Former vice president of business development at a fashion software company turned influencer and creative consultant, Jamie Espertin, noticed that she was making more as an independent professional.
“My mini-sabbatical was extremely refreshing in terms of creativity,” said Espertin. Espertin found herself in charge of all her career decisions and having the time to think her ideas into full-fledged projects.
“The opportunities that I’ve had as a consultant, I’m sure would’ve never happened if I worked a traditional job.”
The majority of women say they can’t reach their full potential at a company which makes them believe that self-employment will help them advance career-wise, quicker. Over 10 million women could become self-employed in the next five years, according to FreshBooks.
Recent college graduate, Oluwagbemisola Abiola (Gbemi) plans to be part of that group. “I like to work at my own pace, do my own thing and be comfortable at the same time,” says Abiola
70% of women freelancers make as much or more money as their own boss than they make as company employees, according to FreshBooks.
As a consultant, Espertin has worked with top national brands like Neutrogena and CVS Pharmacy. She determines her rates based on the amount of work and difficulty in a given task. She makes sure to be transparent with brands/clients she collaborates with about the resources she needs and what she can do for them.
“Transparency with the client/brand is the key to securing these high paying collaborations,” said Espertin. “Advance discussions on what you plan to do gives brands the assurance they need to decide if you’re the right consultant for the task at hand.”
However, it’s not realistic for many to jump full force into freelancing before they have some financial security. Working for a company is the first step for many after college, but according to FreshBooks, 70% of women say workplace discrimination and the corporate glass ceiling played a factor in leaving a secure company job. The same source also cites a 28% wage gap and with this statistic still existing amongst those leaving corporate, there still may be a glass ceiling women fall victim to.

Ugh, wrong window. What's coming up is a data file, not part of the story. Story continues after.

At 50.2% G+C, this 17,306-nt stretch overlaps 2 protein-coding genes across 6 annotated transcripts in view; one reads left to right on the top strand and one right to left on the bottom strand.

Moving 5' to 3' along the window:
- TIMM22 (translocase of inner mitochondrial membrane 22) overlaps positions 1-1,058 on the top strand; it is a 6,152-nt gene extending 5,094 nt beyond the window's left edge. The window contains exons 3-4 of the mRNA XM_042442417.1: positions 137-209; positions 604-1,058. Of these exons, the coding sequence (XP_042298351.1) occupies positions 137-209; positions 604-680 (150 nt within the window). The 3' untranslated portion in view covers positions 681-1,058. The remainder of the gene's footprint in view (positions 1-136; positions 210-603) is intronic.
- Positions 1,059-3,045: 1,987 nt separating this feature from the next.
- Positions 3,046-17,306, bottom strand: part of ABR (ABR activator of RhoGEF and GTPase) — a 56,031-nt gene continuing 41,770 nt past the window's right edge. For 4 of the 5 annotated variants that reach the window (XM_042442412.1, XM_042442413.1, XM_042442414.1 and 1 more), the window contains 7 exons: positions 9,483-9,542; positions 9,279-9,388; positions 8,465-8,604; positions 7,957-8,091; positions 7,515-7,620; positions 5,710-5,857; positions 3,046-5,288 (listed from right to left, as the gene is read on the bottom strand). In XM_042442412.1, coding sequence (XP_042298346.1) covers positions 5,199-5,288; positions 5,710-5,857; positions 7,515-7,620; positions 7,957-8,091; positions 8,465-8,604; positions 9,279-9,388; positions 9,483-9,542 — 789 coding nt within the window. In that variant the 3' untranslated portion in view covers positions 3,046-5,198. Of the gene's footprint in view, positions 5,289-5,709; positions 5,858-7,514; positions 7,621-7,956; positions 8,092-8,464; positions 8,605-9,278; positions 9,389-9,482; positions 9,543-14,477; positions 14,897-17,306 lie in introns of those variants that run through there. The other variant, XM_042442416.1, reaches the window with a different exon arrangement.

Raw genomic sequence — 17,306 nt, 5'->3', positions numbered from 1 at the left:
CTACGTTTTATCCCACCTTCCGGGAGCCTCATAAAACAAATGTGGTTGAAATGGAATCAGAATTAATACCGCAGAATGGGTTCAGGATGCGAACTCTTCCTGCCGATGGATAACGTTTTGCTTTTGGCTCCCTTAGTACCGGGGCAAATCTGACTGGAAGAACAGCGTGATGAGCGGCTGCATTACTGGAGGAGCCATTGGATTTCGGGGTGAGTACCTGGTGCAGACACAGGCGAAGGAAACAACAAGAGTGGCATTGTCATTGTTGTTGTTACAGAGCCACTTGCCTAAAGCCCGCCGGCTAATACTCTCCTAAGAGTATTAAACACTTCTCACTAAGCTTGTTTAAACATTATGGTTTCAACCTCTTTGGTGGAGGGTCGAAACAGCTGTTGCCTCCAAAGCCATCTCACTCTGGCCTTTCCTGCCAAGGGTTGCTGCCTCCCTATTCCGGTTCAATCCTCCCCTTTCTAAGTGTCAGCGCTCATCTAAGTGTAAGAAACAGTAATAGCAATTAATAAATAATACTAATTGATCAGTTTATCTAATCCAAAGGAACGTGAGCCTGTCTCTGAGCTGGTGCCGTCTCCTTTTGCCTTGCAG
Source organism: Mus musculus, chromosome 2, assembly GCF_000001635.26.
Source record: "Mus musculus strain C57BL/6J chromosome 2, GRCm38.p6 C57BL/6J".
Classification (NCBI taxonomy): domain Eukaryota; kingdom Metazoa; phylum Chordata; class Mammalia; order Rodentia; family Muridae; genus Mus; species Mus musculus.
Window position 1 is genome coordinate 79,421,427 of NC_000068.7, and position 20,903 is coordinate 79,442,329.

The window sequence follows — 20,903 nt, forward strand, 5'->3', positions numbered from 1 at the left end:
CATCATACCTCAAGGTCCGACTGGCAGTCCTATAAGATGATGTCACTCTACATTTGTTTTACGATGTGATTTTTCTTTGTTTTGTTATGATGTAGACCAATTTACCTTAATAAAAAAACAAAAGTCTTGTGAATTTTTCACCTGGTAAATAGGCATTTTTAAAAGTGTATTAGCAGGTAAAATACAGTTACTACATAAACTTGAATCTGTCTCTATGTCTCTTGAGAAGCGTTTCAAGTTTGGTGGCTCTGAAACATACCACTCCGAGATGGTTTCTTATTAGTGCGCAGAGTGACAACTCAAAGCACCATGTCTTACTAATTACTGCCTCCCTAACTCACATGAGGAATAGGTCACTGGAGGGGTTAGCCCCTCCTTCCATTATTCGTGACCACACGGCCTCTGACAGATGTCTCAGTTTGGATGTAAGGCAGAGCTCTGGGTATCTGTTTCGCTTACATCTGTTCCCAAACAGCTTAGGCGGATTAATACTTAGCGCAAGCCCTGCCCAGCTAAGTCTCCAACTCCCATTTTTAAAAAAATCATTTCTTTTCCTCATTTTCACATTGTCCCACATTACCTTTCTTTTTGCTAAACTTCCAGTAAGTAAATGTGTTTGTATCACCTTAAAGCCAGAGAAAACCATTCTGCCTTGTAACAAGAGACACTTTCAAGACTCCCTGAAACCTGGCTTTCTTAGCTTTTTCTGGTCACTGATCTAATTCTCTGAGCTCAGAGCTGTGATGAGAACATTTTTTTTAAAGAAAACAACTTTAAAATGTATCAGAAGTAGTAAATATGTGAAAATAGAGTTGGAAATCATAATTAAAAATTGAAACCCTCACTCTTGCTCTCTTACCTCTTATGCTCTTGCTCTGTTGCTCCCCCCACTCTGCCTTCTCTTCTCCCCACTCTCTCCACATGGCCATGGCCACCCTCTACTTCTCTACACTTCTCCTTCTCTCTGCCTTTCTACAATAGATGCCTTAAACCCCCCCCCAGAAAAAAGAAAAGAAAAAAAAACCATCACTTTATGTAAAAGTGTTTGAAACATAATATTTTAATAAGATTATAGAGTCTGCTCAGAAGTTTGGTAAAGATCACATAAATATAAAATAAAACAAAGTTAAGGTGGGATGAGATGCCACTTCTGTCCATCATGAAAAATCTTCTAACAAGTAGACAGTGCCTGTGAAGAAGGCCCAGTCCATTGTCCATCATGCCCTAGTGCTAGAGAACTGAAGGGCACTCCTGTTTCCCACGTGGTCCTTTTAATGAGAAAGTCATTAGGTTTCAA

A new study on self-employment from FreshBooks reported that women earn 28% less than men in America, even when they’re charging their own rates. Why is there a gap to begin with when self-employed women decide how much they deserve to get paid?
Self-employed women struggle twice as much as men according to FreshBooks in regards to setting their own rates. Negotiating salaries is something many women struggle with while working as company employees and now we can see that it’s not much different when they’re their own boss.
“I believe that a woman freelancer should always charge what she is worth,” said Abiola. “A big lesson I learned in the past few years was that I had the right to say no and refuse service. People will try to cheat, take advantage, creatively stifle and make you feel stupid but only you and other freelancers know the true costs and what you need to make profit and keep your businesses running.”
Even though women freelancers make as much or more money as their own boss than they made as company employees, this isn’t enough for women to feel equal to men in the freelance world and overall workplace. Many companies are not paying their women employees enough which affects most women freelancers who still don’t see what their work is worth. The glass ceiling can be powerful enough for women to place it on themselves even when they take charge of their own careers. Now is the time to break that ceiling.